MSCH-M 421 Economics of Communications Industries (3 cr.) CASE S&H P: MSCH-C 207 or TEL-T 207 with a grade of C- or higher, or consent of instructor. Analysis of market structure and behavior of firms and organizations in broadcasting, cable television, motion picture distribution, print media, common carrier, and other communications industries. Policy and strategy applications. Credit given for only one of MSCH-M 421 or TEL-T 421.

MSCH-M 422 Business Applications in Telecommunications (3 cr.) CASE S&H P: MSCH-C 207 or TEL-T 207 with a grade of C- or higher, or consent of instructor. Topical seminar on social and business applications of telecommunications. Exploration of the potential for delivering public and business services via the telecommunications network. May be repeated with different topics for a maximum of 6 credit hours in MSCH-M 422 and TEL-T 422.

MSCH-M 446 Telecommunications Management (3 cr.) P: MSCH-C 207 or TEL-T 207 with a grade of C- or higher, or consent of instructor. Study of the skill, processes, and attitudes required for effective management and leadership at all levels in telecommunications operations. Credit given for only one of MSCH-M 446 or TEL-T 446.

MSCH-R 321 Principles of Public Relations (3 cr.) Survey course about theory and practice of public relations. Examines PR function within organizations, its impact on publics, and role in society. Topics include the evolution of the field, the range of roles and responsibilities that practitioners assume, ethics, and significant issues and trends. Credit given for only one of MSCH-R 321 or JOUR-J 321.

MSCH-R 349 Public Relations Writing (3 cr.) P: One of MSCH-C 225, MSCH-H 225, JOUR-H 200 or JOUR-J 200; and one of MSCH-R 321 or JOUR-J 321 with a grade of C- or higher. Develops the professional writing skills expected of beginning public relations practitioners, including different approaches required for a variety of audiences and media. Focus on the basics of good writing as well as the art of writing. Brush up on AP style. Learn how to work effectively with real-world clients. Credit given for only one of MSCH-R 349 or JOUR-J 349.

MSCH-R 428 Public Relations Planning and Research (3 cr.) P: MSCH-R 321 or JOUR-J 321 and junior/senior standing, or permission of instructor. Theories and principles relevant to public relations research and strategic planning, including development of goals and objectives, client relationships, budgets, and research methods. Credit given for only one of MSCH-R 428 or JOUR-J 428.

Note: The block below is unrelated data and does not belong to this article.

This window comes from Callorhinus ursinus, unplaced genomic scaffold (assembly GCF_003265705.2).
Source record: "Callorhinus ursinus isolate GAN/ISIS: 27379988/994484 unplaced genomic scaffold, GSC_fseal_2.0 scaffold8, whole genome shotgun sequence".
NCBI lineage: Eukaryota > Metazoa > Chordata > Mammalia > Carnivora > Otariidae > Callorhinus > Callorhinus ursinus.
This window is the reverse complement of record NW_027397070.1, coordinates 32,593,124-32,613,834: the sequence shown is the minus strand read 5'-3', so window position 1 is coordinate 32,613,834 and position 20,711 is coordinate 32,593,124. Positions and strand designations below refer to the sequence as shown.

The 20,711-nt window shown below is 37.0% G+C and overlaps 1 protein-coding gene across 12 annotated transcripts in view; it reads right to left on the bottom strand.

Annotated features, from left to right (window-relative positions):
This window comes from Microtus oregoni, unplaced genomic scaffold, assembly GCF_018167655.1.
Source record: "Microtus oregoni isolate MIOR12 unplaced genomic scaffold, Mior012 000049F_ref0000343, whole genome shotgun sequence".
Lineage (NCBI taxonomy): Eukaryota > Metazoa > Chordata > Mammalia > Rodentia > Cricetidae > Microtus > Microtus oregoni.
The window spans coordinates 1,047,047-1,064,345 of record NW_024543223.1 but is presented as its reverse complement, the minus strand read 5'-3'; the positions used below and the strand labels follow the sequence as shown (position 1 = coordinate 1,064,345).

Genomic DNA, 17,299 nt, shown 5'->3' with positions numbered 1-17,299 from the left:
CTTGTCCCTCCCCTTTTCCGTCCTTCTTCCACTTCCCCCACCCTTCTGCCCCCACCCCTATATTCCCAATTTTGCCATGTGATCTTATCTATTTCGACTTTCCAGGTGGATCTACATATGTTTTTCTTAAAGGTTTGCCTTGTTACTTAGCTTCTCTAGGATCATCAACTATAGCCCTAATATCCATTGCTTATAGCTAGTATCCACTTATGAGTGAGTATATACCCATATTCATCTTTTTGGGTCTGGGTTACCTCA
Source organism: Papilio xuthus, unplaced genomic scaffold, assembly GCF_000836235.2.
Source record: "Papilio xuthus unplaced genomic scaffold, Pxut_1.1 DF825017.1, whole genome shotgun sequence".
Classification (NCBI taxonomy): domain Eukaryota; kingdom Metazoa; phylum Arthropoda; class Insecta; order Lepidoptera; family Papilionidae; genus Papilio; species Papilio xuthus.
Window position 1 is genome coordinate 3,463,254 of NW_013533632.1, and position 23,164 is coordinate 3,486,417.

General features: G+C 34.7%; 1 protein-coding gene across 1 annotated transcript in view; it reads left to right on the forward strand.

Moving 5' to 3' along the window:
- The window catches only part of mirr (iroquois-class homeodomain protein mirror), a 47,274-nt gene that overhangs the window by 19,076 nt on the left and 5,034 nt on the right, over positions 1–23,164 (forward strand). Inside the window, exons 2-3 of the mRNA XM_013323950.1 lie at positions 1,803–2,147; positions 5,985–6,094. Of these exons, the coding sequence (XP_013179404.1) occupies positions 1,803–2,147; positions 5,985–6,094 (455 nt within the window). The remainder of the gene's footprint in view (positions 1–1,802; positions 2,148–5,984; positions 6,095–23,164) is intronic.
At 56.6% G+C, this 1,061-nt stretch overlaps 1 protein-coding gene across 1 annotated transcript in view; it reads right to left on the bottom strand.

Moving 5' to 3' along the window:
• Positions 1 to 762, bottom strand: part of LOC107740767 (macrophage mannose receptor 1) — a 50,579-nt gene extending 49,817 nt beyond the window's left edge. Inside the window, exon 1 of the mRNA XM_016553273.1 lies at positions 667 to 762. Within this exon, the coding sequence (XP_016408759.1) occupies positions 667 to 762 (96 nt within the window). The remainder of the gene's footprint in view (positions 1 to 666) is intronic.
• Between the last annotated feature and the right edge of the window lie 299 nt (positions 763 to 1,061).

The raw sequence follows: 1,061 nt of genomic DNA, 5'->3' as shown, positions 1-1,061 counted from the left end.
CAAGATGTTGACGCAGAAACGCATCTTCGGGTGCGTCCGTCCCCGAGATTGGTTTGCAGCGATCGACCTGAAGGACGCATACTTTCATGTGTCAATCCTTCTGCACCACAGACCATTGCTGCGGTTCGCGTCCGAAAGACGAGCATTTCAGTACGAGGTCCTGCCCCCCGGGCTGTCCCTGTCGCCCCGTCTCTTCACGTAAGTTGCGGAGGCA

MSCH-R 429 Public Relations Campaigns (3 cr.) P: MSCH-R 321 or JOUR-J 321 with a grade of C- or higher. Development and execution of a public relations campaign for a non-profit organization. Public relations theory and in-depth care study analysis. Develop a campaign proposal to meet a client’s business objectives and learn how to pitch it. Part of the course focuses on media relations and crisis communications training. Credit given for only one of MSCH-R 429 or JOUR-J 429.

General electives:

For the remaining six credits, you may choose from study abroad courses, other courses at The Media School or from other IU schools and departments. These include:

  • Any Media School courses, such as film production and visual storytelling, reporting, communication research, criticism and cultural studies, Web design and others.
  • Study abroad courses in the DIS Study Abroad Program in Copenhagen, Denmark
  • Human Computer Interaction courses in the School of Informatics and Computing:
    • INFO-I 300 HCI/Interaction Design (3 cr.) P: INFO-I 101 and I 202. The analysis of human factors and the design of computer application interfaces. A survey of current HCI designs with an eye toward what future technologies will allow. The course will emphasize learning HCI based on implementation and testing interfaces. Credit given for only one of INFO-I 300 or H 300.
    • INFO-H 300 HCI/Interaction Design, Honors (3 cr.) P: INFO-I 101 and I 202. Honors version of INFO-I 300. The analysis of human factors and the design of computer application interfaces. A survey of current HCI designs with an eye toward what future technologies will allow. The course will emphasize learning HCI based on implementation and testing interfaces. Credit given for only one of INFO-I 300 or H 300.
    • INFO-I 310 Multimedia Arts and Technology (3 cr.) P: INFO-I 300. The study of the evolution of media arts and underlying principles of communication. Application development paradigms in current practice.
  • Other courses by exception with permission from the director of undergraduate studies.